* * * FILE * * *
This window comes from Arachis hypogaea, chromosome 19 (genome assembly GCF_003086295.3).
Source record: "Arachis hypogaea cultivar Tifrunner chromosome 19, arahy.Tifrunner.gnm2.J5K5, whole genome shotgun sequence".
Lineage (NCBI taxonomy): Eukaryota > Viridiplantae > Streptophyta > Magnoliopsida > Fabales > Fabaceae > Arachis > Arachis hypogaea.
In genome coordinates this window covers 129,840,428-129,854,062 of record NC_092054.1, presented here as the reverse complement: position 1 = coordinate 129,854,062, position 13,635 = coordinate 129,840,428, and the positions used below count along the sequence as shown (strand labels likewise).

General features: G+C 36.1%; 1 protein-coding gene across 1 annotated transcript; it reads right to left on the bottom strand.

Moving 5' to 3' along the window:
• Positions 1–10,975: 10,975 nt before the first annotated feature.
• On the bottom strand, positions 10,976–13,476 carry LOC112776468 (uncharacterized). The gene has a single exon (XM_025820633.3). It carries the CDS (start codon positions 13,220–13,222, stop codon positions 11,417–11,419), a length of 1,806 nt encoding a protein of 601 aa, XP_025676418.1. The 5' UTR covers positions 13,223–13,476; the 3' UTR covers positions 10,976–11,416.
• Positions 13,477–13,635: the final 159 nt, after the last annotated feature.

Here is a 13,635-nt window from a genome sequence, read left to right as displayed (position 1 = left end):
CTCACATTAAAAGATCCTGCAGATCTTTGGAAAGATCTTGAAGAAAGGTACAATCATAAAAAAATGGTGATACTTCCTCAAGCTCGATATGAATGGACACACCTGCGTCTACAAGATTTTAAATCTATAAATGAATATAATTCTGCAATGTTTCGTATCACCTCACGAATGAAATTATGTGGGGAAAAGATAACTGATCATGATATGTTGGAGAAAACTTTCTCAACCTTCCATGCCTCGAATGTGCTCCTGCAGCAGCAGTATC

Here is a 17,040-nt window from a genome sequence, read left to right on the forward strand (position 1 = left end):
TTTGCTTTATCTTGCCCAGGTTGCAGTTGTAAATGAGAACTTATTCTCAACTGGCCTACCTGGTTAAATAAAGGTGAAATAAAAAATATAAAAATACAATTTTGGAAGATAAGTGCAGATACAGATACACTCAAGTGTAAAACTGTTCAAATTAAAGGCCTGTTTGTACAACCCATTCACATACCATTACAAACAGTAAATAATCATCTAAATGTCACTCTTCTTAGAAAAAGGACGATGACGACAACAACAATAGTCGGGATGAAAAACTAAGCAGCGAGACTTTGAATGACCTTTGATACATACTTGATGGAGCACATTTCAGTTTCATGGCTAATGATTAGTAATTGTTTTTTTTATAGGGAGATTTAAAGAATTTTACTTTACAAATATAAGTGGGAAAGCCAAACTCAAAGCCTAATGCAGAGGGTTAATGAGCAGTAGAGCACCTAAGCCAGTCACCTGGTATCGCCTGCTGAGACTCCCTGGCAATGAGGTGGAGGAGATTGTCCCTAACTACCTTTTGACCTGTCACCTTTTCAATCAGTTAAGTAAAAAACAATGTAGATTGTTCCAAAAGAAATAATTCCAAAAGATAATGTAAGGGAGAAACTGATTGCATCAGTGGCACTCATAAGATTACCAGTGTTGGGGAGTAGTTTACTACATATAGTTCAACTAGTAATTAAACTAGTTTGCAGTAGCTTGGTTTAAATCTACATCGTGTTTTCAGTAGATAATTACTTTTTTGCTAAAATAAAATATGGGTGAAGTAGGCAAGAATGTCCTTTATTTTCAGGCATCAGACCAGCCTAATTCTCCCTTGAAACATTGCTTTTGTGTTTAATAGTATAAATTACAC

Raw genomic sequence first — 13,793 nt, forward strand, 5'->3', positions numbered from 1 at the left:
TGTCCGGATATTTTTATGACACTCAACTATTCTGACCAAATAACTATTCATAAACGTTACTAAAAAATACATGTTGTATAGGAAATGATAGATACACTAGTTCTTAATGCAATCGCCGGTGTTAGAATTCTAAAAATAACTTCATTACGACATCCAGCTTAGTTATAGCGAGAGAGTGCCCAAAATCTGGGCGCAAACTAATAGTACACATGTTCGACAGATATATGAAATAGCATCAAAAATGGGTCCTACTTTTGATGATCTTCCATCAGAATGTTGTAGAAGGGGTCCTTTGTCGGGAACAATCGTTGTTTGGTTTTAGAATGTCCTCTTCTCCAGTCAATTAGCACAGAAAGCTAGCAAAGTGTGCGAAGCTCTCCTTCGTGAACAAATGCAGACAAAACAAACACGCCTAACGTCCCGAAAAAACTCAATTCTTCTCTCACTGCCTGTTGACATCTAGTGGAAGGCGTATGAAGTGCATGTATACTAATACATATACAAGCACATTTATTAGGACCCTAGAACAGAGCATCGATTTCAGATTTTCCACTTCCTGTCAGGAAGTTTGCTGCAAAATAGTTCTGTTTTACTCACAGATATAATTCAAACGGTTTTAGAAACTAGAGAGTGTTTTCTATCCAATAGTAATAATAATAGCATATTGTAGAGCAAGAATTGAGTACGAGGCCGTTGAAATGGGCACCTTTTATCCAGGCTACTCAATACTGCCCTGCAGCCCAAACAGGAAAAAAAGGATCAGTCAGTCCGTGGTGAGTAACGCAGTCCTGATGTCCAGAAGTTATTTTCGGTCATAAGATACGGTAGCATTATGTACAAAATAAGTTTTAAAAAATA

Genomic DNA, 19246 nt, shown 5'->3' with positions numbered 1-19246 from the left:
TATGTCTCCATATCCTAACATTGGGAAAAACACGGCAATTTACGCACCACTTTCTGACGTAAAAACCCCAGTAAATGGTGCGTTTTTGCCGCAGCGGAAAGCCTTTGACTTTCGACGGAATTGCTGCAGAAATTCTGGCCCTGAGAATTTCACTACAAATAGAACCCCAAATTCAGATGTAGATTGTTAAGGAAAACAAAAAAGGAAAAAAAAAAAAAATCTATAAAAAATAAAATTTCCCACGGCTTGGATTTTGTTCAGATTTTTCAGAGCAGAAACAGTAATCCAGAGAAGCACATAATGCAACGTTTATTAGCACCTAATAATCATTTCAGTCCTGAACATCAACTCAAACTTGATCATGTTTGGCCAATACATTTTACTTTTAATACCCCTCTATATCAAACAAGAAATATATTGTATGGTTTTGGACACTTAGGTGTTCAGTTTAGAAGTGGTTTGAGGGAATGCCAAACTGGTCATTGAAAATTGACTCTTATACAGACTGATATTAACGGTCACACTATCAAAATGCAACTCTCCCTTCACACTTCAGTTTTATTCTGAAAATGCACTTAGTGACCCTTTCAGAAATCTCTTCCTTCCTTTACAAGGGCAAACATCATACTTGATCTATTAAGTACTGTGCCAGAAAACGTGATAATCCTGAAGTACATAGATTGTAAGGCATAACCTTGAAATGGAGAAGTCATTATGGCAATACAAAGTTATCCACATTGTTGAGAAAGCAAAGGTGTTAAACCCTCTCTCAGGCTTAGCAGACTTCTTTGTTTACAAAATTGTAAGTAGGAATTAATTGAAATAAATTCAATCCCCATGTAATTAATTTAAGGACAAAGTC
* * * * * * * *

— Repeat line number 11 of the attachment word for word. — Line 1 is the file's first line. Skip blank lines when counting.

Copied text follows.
CTCACATTAAAAGATCCTGCAGATCTTTGGAAAGATCTTGAAGAAAGGTACAATCATAAAAAAATGGTGATACTTCCTCAAGCTCGATATGAATGGACACACCTGCGTCTACAAGATTTTAAATCTATAAATGAATATAATTCTGCAATGTTTCGTATCACCTCACGAATGAAATTATGTGGGGAAAAGATAACTGATCATGATATGTTGGAGAAAACTTTCTCAACCTTCCATGCCTCGAATGTGCTCCTGCAGCAGCAGTATC